corresponds to

    E : y2 = x3+(3609a 8070) x+(176356a 394344) , a =

    5

    5 : (x , y) 7

    (x5 + (94a + 210) x4 + + 8661458880a + 19367610840

    (ax2 + (105a + 235) x + 5117a + 11442)2,

    )Marco Streng (Leiden) Complex multiplication 14-11-2013 9

  • The Hilbert class polynomial

    Definition: The j-invariant is

    j(E ) = 17284b3

    4b3 + 27c2for E : y2 = x3 + bx + c.

    Bijection:

    j :{lattices }C-scaling

    ={ell. curves E (C)}

    = C

    Definition:For any O as before, the Hilbert class polynomial of O is

    HO =

    up to scalingO()=O

    (X j()

    ) Z[X ].

    Marco Streng (Leiden) Complex multiplication 14-11-2013 10

  • Example: O = Z[5] again

    j(5Z + Z) 1264538.90947514

    j(5+1

    2 Z+Z) 538.90947514

    So HO (X 1264538.90947514)(X + 538.90947514) X 2 1264000.000X 681471999.999

    In fact, HO = X2 1264000X 681472000

    Marco Streng (Leiden) Complex multiplication 14-11-2013 11

  • Applications

    Application 1:

    Generate all abelian extensions of Q(n).

    Application 2:

    Construct elliptic curves of prescribed order:

    I Let O = Z + Zn, with d = n < 0.

    I Given = x + yn, suppose p = x2 + ny2 is prime.

    I Then (HO mod p) can be used for constructing an ellipticcurve E over Fp with N := p + 1 2x points.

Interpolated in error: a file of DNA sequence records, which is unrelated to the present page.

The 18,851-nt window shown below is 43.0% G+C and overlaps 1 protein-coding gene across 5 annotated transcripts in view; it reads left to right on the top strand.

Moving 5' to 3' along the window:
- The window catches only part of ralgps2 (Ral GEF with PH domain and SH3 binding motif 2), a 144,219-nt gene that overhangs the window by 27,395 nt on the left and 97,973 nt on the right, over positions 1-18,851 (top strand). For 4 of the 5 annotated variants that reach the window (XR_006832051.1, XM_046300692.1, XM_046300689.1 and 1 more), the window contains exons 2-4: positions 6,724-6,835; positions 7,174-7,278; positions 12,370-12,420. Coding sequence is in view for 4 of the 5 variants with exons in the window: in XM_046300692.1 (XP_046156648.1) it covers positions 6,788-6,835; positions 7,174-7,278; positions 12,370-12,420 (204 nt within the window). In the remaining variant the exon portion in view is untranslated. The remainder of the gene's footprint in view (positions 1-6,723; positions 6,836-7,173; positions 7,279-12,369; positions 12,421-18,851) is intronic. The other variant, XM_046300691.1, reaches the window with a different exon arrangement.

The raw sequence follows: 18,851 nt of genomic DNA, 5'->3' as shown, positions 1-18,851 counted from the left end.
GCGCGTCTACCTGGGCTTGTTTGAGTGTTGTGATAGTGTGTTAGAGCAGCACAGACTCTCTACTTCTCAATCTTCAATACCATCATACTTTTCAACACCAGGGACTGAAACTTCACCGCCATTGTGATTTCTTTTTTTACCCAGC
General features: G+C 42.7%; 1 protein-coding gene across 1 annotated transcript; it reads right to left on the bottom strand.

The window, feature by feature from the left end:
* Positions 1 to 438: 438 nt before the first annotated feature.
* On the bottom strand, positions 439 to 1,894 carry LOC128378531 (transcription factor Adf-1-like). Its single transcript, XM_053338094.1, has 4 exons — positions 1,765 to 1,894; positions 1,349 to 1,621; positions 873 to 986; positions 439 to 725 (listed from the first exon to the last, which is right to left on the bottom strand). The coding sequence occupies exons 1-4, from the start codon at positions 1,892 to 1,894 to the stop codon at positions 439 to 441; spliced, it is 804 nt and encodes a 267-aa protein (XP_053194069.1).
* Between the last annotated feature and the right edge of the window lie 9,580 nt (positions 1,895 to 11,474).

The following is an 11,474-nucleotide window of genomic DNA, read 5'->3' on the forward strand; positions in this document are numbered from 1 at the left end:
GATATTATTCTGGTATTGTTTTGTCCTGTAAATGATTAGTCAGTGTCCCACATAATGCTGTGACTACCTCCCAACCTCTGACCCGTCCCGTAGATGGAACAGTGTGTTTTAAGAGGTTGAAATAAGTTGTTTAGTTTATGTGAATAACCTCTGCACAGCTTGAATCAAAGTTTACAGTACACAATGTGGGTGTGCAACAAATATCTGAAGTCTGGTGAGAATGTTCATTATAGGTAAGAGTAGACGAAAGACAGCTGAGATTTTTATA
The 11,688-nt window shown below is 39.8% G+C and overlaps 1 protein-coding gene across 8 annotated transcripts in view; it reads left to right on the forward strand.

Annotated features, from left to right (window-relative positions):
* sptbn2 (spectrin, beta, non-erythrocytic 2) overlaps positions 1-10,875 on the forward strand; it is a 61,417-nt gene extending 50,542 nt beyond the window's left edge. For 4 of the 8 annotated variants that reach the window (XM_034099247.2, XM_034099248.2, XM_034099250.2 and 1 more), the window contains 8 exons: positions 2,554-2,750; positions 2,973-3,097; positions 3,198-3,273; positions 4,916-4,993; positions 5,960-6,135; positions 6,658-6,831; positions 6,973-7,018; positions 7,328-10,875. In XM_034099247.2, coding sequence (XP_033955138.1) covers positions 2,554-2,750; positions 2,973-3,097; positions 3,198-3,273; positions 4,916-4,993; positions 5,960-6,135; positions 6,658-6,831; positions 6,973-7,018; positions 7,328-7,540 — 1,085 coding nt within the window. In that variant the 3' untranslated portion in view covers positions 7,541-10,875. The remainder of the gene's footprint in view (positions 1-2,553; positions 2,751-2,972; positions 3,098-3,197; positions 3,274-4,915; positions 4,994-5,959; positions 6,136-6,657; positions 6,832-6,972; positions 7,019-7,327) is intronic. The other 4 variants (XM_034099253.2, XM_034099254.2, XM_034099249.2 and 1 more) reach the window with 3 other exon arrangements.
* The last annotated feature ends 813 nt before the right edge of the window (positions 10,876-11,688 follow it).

I By choosing suitable , can make sure N/2 is a large prime.

    Marco Streng (Leiden) Complex multiplication 14-11-2013 12

  • Intermezzo: cryptography

    Symmetric encryption (private-key):

    Alice (communication channel) Bob

    Mkey k

    // C C Ckey k

    // M

    Efficient, but need to agree on a key k first.

    Asymmetric encryption (public-key):

    Alice (communication channel) Bob

    Mpublic key e

    // C C Cprivate key d

    // M

    Other asymmetric schemes:

    I key agreement

    I signatures and identification

    I ...Marco Streng (Leiden) Complex multiplication 14-11-2013 13

  • RSA

    Public-key scheme by Rivest, Shamir and Adleman (1977).

    I When generating the keys, take two random primes p and qof (say) 200 digits each.

    I Part of the public key: the product N = p q.I Finding p and q is factoring N, and breaks the encryption.

    Currently used in

    I almost all secure webpages I all Dutch bank cards

    Marco Streng (Leiden) Complex multiplication 14-11-2013 14

  • Diffie-Hellman key exchange (1976)

    Goal: agree on a key for symmetric encryption

    Alice (communication channel) Bob

    random a Zand some x Fp p, x , xa // random b Z

    xboo

    shared key: shared key:

    x (ab) = (xb)a x (ab) = (xa)b